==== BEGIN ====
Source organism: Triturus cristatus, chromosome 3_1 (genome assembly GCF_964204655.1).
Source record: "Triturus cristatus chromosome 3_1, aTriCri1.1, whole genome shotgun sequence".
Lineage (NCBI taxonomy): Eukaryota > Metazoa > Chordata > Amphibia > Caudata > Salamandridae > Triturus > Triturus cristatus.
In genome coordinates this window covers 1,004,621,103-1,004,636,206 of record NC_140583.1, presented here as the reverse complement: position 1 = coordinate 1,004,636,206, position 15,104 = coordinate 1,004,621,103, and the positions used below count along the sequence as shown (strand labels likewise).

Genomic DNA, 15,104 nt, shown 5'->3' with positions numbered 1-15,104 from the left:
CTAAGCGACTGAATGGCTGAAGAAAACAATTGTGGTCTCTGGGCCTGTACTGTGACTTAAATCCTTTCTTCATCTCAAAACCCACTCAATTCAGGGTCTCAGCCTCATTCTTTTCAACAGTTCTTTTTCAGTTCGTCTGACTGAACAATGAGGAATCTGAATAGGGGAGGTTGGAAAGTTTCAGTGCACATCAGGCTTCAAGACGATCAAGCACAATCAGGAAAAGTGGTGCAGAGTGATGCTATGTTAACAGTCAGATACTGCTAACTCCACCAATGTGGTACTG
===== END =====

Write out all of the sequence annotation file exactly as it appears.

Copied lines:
Source organism: Triturus cristatus, chromosome 3_1 (genome assembly GCF_964204655.1).
Source record: "Triturus cristatus chromosome 3_1, aTriCri1.1, whole genome shotgun sequence".
Lineage (NCBI taxonomy): Eukaryota > Metazoa > Chordata > Amphibia > Caudata > Salamandridae > Triturus > Triturus cristatus.
In genome coordinates this window covers 1,004,621,103-1,004,636,206 of record NC_140583.1, presented here as the reverse complement: position 1 = coordinate 1,004,636,206, position 15,104 = coordinate 1,004,621,103, and the positions used below count along the sequence as shown (strand labels likewise).

Genomic DNA, 15,104 nt, shown 5'->3' with positions numbered 1-15,104 from the left:
CTAAGCGACTGAATGGCTGAAGAAAACAATTGTGGTCTCTGGGCCTGTACTGTGACTTAAATCCTTTCTTCATCTCAAAACCCACTCAATTCAGGGTCTCAGCCTCATTCTTTTCAACAGTTCTTTTTCAGTTCGTCTGACTGAACAATGAGGAATCTGAATAGGGGAGGTTGGAAAGTTTCAGTGCACATCAGGCTTCAAGACGATCAAGCACAATCAGGAAAAGTGGTGCAGAGTGATGCTATGTTAACAGTCAGATACTGCTAACTCCACCAATGTGGTACTG